The Schuylkill River Trail Attacks: Can We Keep the Trail Safe?

After a rash of crime, a group of runners is determined to keep our city's newest gem safe.

Photo | M. Edlow for Visit Philadelphia

Photo | M. Edlow for Visit Philadelphia

The scene on the Schuylkill River Trail looked like something out of a tourism director’s Kodachrome dream: pockets of people of different ages and races dotted the path’s elegant curves, all happily doing their thing in perfect harmony under a cloudless sky.

There’s a serenity to this place that can make you forget you’re in the city for a minute, much like Spruce Street Harbor Park and some of the other unquestionably New Philadelphia attractions that have taken root in recent years. Yeah, you know that giant sandcastle looming on the horizon is really the Art Museum, and the skyscrapers are just a stone’s throw away, yet the trail feels isolated from it all, a refuge for runners and bikers and lovers of a good, lazy stroll.

But the discussion among some of the happy people on the trail on a recent morning focused on whether they still feel safe out there — women especially — after a spate of sexual assaults and robberies were reported last summer and fall, and then again during the dead of winter. On Thursday afternoon, a man followed a woman, then inexplicably slashed her forehead with a sharp object on a stairway leading up to Walnut Street from the trail.  That conversation is decidedly Old Philadelphia, one that city officials and tourism people don’t want associated with the trail, a sprawling 60-mile gem that USA Today named the best urban trail in the country just a year ago.

The bad headlines could have given way to frustration and apathy, the usual ingredients in what-can-you-do sandwiches that have long been a Philly staple. But not this time. At least, that’s what Jon Lyons said to himself when he decided to mobilize a group of citizens to take ownership of the trail. 

This was more than some temporary bravado; runners and bicyclists have followed through on a promise to establish a town watch team, and are going to begin patrolling the trail later this month. And if Lyons has his way, this is going to be the first step in a larger effort that is as much about rethinking the way Philadelphians respond to quality-of-life issues as it is about making sure the trail remains a national and local treasure.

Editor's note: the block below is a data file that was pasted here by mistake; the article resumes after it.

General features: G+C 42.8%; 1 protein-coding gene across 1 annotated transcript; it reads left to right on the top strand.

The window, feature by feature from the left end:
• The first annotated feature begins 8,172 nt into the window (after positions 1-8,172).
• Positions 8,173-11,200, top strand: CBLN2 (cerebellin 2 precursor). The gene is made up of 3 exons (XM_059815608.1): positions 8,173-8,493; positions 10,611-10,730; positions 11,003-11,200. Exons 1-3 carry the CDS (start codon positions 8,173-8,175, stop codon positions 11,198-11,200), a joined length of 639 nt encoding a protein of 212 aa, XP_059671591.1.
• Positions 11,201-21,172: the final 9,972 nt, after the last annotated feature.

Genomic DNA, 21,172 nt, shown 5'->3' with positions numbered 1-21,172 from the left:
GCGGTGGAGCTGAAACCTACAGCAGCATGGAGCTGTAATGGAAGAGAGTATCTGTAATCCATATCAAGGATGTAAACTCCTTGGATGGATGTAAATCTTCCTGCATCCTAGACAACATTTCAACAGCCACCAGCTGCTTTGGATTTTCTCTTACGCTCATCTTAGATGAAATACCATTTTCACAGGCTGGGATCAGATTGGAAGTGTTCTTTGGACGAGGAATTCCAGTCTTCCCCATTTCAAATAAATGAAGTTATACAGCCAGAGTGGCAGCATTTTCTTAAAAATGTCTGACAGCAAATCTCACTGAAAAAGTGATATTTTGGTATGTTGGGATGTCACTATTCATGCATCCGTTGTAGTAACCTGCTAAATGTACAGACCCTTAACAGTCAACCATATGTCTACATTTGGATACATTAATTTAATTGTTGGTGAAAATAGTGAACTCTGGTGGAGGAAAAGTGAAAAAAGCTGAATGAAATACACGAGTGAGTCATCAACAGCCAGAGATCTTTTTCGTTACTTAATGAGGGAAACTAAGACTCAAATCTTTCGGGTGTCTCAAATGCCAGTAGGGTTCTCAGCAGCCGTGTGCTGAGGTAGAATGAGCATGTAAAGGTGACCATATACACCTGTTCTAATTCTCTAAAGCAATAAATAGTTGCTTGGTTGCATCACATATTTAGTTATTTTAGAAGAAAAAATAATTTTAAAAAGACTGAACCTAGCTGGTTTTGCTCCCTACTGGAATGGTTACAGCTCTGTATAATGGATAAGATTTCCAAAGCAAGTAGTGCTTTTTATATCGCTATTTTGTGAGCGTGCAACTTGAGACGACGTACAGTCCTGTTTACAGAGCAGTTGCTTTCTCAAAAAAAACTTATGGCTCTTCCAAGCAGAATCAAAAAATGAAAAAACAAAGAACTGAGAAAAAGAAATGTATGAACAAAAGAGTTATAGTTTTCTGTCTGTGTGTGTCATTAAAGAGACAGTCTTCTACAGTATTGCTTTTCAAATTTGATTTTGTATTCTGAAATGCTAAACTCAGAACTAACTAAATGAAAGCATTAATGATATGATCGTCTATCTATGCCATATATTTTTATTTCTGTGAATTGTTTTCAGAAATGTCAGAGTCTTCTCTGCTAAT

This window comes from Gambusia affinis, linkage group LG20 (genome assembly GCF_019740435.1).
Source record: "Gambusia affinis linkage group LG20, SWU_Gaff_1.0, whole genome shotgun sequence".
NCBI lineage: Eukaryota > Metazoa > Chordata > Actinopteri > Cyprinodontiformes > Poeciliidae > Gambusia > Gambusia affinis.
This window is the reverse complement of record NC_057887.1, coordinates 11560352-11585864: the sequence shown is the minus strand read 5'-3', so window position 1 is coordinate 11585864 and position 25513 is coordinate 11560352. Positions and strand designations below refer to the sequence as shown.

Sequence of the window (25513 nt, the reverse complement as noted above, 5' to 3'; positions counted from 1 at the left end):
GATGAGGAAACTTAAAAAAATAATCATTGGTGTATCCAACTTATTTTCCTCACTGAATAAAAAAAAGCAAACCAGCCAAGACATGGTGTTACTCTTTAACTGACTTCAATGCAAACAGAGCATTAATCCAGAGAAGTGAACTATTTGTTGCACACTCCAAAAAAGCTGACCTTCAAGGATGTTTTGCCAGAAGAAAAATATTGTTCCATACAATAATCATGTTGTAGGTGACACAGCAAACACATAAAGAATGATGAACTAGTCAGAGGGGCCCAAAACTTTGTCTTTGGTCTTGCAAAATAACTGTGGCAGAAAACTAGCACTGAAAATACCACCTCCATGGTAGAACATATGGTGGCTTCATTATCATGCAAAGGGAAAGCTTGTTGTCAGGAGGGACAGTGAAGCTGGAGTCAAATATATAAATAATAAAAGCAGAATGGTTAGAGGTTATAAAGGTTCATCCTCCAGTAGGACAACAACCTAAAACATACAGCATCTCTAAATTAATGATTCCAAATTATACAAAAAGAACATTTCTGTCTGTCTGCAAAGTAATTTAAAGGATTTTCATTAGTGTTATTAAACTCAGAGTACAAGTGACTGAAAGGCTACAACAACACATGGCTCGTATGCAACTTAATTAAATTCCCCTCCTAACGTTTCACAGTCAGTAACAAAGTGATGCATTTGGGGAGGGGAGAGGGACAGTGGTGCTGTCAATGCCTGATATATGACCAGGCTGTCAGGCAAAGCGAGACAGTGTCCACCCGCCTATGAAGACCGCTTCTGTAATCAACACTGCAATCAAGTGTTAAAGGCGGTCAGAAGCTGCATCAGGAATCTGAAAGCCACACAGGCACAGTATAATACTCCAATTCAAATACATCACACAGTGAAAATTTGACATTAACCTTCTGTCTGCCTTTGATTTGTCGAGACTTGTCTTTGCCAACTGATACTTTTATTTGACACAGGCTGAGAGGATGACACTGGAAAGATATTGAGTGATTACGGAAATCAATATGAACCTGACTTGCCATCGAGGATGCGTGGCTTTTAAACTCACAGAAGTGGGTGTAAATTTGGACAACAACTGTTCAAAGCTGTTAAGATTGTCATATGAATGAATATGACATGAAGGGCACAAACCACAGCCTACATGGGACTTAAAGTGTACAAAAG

Lyons, 29, runs the 6,000-member-strong RUN215 Facebook page, which is where reports began to surface late last summer that problems were starting to crop up on the trail. “Somebody posted that they’d encountered an incident on the trail,” Lyons says at a coffee shop in Center City in late May. “A woman was inappropriately touched by someone. And then, all of a sudden, it snowballed. It just blew up the Facebook page. There were hundreds of comments, with a lot of identical accounts.”

Some allegations revolved around teens on bikes who slapped female runners on their butts. One woman was knocked off her bike and bloodied and had her bike stolen, while another was surrounded by a group of young men, harassed and groped. The stories were unnerving; the attacks were brazen, and the unspoken fear was that they could grow more violent.

But Lyons, who is a member of the river trail’s steering committee, was also troubled by other aspects of the ever-growing Facebook discussions. Some commenters complained that the police weren’t doing anything, while simultaneously acknowledging that they wouldn’t want to call 9-1-1 to report a crime and stick around until a patrol cop arrived. The suspects in many of the incidents were described as four or five black teenagers on bicycles; Lyons recoiled when the posts became racially charged, and implemented a strict commenting policy for the page. The hateful remarks also informed the response he’d soon help to craft.

The idea for the town watch was born out of meetings between City Councilman Kenyatta Johnson, members of RUN215, the Schuylkill River Development Corporation, the Department of Parks and Recreation and others. “There are problems everywhere in this city. You have to step up. You have to act,” Lyons says matter-of-factly “If you’re truly a citizen, you have to have some accountability. You can’t just say, ‘Well, I pay taxes, someone should take care of this.'”

Captain Ray Convery, the commander of the 9th District, which encompasses a large chunk of the trail in Center City, increased the number of bike cops who patrol the trail. But there are limits to how much manpower the Police Department can devote to that specific area; the department’s staffing level is at its lowest point in 22 years, and the city is once again plagued by an alarming increase in homicides and shootings. So yeah: Trail users have to shoulder some of the responsibility for keeping the space safe.